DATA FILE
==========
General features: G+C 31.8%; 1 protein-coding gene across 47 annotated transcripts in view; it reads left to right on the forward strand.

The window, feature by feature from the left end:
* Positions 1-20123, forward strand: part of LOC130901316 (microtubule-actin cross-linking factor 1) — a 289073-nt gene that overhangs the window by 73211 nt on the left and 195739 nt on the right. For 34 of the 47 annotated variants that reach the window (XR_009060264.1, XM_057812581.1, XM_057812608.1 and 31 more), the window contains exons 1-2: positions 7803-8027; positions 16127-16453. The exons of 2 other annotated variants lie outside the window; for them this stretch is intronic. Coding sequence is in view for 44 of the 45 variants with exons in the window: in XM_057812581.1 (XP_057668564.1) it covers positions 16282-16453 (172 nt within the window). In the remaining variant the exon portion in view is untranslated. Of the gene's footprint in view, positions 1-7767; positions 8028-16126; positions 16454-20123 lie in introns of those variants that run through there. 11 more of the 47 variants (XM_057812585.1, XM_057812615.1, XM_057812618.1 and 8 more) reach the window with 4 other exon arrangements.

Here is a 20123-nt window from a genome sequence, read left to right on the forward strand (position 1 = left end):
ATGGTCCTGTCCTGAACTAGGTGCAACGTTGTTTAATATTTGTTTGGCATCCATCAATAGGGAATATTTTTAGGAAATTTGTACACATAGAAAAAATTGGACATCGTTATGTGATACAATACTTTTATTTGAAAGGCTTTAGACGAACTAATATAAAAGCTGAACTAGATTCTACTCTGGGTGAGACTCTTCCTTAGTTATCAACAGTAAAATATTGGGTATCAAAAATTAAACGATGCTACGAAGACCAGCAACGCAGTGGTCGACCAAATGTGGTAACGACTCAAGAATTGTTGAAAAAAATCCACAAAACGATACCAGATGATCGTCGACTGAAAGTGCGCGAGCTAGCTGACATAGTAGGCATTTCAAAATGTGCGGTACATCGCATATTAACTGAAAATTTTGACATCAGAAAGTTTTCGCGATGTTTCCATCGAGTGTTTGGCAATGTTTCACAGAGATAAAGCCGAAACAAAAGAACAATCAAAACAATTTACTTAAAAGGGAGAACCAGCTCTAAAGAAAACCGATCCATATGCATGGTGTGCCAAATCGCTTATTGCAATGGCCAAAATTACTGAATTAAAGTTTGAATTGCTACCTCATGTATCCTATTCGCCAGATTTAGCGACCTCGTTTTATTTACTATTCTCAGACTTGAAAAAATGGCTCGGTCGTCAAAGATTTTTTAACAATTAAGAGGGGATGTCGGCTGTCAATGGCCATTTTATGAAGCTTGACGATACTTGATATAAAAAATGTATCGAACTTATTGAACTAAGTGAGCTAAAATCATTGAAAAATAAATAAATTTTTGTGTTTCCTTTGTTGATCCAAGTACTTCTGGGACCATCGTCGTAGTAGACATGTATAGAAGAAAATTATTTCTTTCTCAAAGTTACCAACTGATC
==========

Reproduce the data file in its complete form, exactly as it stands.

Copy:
General features: G+C 31.8%; 1 protein-coding gene across 47 annotated transcripts in view; it reads left to right on the forward strand.

The window, feature by feature from the left end:
* Positions 1-20123, forward strand: part of LOC130901316 (microtubule-actin cross-linking factor 1) — a 289073-nt gene that overhangs the window by 73211 nt on the left and 195739 nt on the right. For 34 of the 47 annotated variants that reach the window (XR_009060264.1, XM_057812581.1, XM_057812608.1 and 31 more), the window contains exons 1-2: positions 7803-8027; positions 16127-16453. The exons of 2 other annotated variants lie outside the window; for them this stretch is intronic. Coding sequence is in view for 44 of the 45 variants with exons in the window: in XM_057812581.1 (XP_057668564.1) it covers positions 16282-16453 (172 nt within the window). In the remaining variant the exon portion in view is untranslated. Of the gene's footprint in view, positions 1-7767; positions 8028-16126; positions 16454-20123 lie in introns of those variants that run through there. 11 more of the 47 variants (XM_057812585.1, XM_057812615.1, XM_057812618.1 and 8 more) reach the window with 4 other exon arrangements.

Here is a 20123-nt window from a genome sequence, read left to right on the forward strand (position 1 = left end):
ATGGTCCTGTCCTGAACTAGGTGCAACGTTGTTTAATATTTGTTTGGCATCCATCAATAGGGAATATTTTTAGGAAATTTGTACACATAGAAAAAATTGGACATCGTTATGTGATACAATACTTTTATTTGAAAGGCTTTAGACGAACTAATATAAAAGCTGAACTAGATTCTACTCTGGGTGAGACTCTTCCTTAGTTATCAACAGTAAAATATTGGGTATCAAAAATTAAACGATGCTACGAAGACCAGCAACGCAGTGGTCGACCAAATGTGGTAACGACTCAAGAATTGTTGAAAAAAATCCACAAAACGATACCAGATGATCGTCGACTGAAAGTGCGCGAGCTAGCTGACATAGTAGGCATTTCAAAATGTGCGGTACATCGCATATTAACTGAAAATTTTGACATCAGAAAGTTTTCGCGATGTTTCCATCGAGTGTTTGGCAATGTTTCACAGAGATAAAGCCGAAACAAAAGAACAATCAAAACAATTTACTTAAAAGGGAGAACCAGCTCTAAAGAAAACCGATCCATATGCATGGTGTGCCAAATCGCTTATTGCAATGGCCAAAATTACTGAATTAAAGTTTGAATTGCTACCTCATGTATCCTATTCGCCAGATTTAGCGACCTCGTTTTATTTACTATTCTCAGACTTGAAAAAATGGCTCGGTCGTCAAAGATTTTTTAACAATTAAGAGGGGATGTCGGCTGTCAATGGCCATTTTATGAAGCTTGACGATACTTGATATAAAAAATGTATCGAACTTATTGAACTAAGTGAGCTAAAATCATTGAAAAATAAATAAATTTTTGTGTTTCCTTTGTTGATCCAAGTACTTCTGGGACCATCGTCGTAGTAGACATGTATAGAAGAAAATTATTTCTTTCTCAAAGTTACCAACTGATC